Thursday, 6 October 2011

Runners World, St Albans

It's much brighter when you get inside....
For a little while now I have been thinking my Saucony's are starting to wear out.  How do I know?  Early warning signs are a little bit of an ache here or there and checking out the tread.  They're not completely worn out but due for replacement soon.  After all, it's a pretty good idea to use two pairs, alternating between runs.

Anyway, I digress.  I remember getting a flyer for this shop when I did the St Albans Half earlier this year and made a mental note.  The shop was easy enough to find and it was in one of those quaint (but mostly very drab) neighbourhood shopping parades, complete with nearby free car parking.  Not many of these in St Albans.  

Besides, I felt sure I could just walk out of my office not feeling as if I owe any time.  As a public servant I am certain I'll never be paid for all those extra hours at my desk, or times when I've had to leave the house so early and wear my car out driving to some place for a daft meeting about nothing very important.  There's no way I could quantify the times when I've been very worried about work, waking up at 3am and tossing and turning, all because of some problem at work.  The times when I have neglected meaningful conversation and attention to my family, all because of being preoccupied with my job.  Nevertheless I did still feel a little bit guilty in disappearing from work early even though I am owed so many hours.

I took in my old shoes since I can never remember what kind of shoe I need (support, control etc.).  I got chatting to Alex who confirmed the wear was fairly even and obviously they were a good shoe for me.  I was expecting to be offered something similar and maybe a quick run on the treadmill to make sure.  Instead Alex started from scratch and I ended up trying out 4 or 5 shoes and narrowing it down by even having one type on one foot and another kind on the other foot!  So through it all, I've got a pair of Brooks Vapor 9 (costing £75).  He checked out with me whether I'd had any injuries and what kind of distances I run, since this might make a difference in what I needed.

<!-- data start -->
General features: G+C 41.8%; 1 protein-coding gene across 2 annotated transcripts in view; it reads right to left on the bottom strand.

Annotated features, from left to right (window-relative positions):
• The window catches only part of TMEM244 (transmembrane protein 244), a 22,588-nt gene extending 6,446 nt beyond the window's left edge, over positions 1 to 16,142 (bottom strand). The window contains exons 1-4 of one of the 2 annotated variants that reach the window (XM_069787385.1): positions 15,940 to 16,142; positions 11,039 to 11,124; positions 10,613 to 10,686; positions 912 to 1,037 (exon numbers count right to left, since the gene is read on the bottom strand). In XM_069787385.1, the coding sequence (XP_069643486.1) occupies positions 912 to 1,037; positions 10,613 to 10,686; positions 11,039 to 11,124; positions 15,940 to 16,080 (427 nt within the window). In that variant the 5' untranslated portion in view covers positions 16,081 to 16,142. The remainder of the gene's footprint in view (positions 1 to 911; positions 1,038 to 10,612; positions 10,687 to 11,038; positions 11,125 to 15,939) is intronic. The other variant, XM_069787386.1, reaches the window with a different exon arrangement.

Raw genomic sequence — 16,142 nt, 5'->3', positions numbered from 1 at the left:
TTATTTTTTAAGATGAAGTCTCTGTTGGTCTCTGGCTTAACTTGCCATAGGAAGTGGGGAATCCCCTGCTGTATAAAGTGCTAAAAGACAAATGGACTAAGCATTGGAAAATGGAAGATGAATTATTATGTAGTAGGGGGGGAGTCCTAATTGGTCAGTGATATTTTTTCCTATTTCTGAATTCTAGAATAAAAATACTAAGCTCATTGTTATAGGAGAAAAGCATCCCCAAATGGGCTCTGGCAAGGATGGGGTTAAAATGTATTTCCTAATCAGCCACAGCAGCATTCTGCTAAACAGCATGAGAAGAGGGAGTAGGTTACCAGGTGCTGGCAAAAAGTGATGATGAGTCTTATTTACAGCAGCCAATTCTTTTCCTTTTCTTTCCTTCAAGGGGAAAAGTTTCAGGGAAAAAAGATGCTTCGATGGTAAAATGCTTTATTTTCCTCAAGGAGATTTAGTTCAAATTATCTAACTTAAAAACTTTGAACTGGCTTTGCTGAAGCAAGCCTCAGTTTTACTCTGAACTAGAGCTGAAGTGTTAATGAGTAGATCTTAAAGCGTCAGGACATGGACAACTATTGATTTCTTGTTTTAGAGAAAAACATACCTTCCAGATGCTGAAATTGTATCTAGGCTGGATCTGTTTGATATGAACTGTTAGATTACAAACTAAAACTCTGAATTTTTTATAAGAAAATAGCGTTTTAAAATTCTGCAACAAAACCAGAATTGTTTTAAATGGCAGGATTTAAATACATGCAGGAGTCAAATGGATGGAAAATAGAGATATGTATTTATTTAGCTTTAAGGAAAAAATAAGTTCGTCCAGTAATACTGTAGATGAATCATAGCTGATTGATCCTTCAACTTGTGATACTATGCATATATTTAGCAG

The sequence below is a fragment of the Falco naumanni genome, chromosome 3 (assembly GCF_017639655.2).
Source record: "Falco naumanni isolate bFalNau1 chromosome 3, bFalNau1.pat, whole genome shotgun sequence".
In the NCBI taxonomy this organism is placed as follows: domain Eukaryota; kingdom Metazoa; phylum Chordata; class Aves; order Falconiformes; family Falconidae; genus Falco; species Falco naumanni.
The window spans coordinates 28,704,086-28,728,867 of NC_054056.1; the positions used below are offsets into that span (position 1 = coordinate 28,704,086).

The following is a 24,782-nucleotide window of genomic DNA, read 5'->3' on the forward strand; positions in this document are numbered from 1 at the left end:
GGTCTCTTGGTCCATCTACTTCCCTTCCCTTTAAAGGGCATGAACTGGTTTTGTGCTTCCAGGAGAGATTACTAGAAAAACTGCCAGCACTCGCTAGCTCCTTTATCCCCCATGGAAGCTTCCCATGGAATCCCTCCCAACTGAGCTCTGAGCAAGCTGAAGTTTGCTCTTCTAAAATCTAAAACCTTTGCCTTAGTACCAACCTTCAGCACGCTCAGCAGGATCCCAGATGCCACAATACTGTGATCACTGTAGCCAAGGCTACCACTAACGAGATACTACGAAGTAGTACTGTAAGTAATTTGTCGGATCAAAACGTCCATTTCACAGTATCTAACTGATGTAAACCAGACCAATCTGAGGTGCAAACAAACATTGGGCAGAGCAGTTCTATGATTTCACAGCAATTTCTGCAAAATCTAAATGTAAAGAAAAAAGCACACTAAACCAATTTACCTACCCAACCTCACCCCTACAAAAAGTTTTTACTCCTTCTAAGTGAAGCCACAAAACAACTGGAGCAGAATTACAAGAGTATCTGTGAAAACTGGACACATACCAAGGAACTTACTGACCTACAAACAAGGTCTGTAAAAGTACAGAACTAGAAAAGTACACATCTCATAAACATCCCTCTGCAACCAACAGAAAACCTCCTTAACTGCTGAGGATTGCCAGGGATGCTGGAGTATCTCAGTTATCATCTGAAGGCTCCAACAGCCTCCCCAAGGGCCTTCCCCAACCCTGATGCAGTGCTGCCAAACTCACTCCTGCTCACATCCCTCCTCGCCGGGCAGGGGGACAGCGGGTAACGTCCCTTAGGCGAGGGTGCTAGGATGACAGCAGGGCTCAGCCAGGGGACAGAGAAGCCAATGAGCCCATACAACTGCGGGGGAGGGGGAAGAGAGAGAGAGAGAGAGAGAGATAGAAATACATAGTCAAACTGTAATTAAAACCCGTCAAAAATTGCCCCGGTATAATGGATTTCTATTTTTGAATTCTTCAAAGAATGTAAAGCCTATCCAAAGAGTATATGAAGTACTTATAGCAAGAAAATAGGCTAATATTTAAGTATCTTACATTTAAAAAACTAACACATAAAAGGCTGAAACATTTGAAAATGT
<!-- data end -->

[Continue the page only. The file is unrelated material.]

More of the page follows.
Easy, I suppose, to think I could probably get a pair from Wiggle for less - but considering I effectively had a consultation lasting about one hour and a decent pair of running shoes out of it, that seems a good deal to me.

Me on the treadmill.  Wow I look old but no need to comment on this caption

I was impressed by the software used for the Gait Analysis. It was the usual set up of a video camera, at ankle height and filming me run from behind and then being played back in slow motion to see how my feet lands, rolls forwards and takes off again. The difference was having 2 or 3 separate films set up alongside each other and in perfect synchronisation so you could see exactly what was going on and make comparisons. It really is worth getting a Gait Analysis done if you're just getting in to running and in order to get the right shoe and avoid undue discomfort or injury. I actually think it should be done each time you buy a new pair of shoes, especially if they are a different brand.
As Alex was there in his running gear and uniform, I couldn't resist asking him about his running.  The reply was "I do 800s".  His shop, owned by himself and his partner is about a year old and is a kind of independent group of individual shops within the Runners World chain.  The actual chain has been running (what a pun!) for about 30 years.  Each of the staff are experienced in an aspect of sports therapy.

I mentioned Wiggle earlier on.  They do a great range of sporty stuff and I have had the odd thing from them, though I can't remember what it was now.  Good as they are, they are no substitute for a local running shop, or bike shop, or swimming shop and the service they can collectively offer.  Often these shops are owned by an enthusiast and the staff are like-minded.  Of course we have to remember that enthusiasm on its own doesn't make a good shop owner or manager and it doesn't make them good at business with the right people skills - but it all helps.  I really feel for independent shops these days.  Trading must be hard when many of us use e-trading so much because of the convenience factor in our busy lives, not to mention everyone's need for thriftiness (yes even in St Albans). 
Owner Alex, in his bright, modern shop

This brings me to express my appreciation for people like Alex.  It is a brave move for anyone in opening a retail shop these days with so much competition from the internet.  Succeeding means building up a regular customer base through offering that "something extra" - great service, conversation, advice, information, a bit of flattery and all the other tricks used by those highly skilled car salesmen (or executives as they like to call themselves nowadays).  If you're made to feel positive about parting with money, chances are you'll go back for more of the same.  For the likes of shop owners like Alex, being bold, using imagination and all those people skills could just make all the difference - and I wish them well.

Here's their web address:

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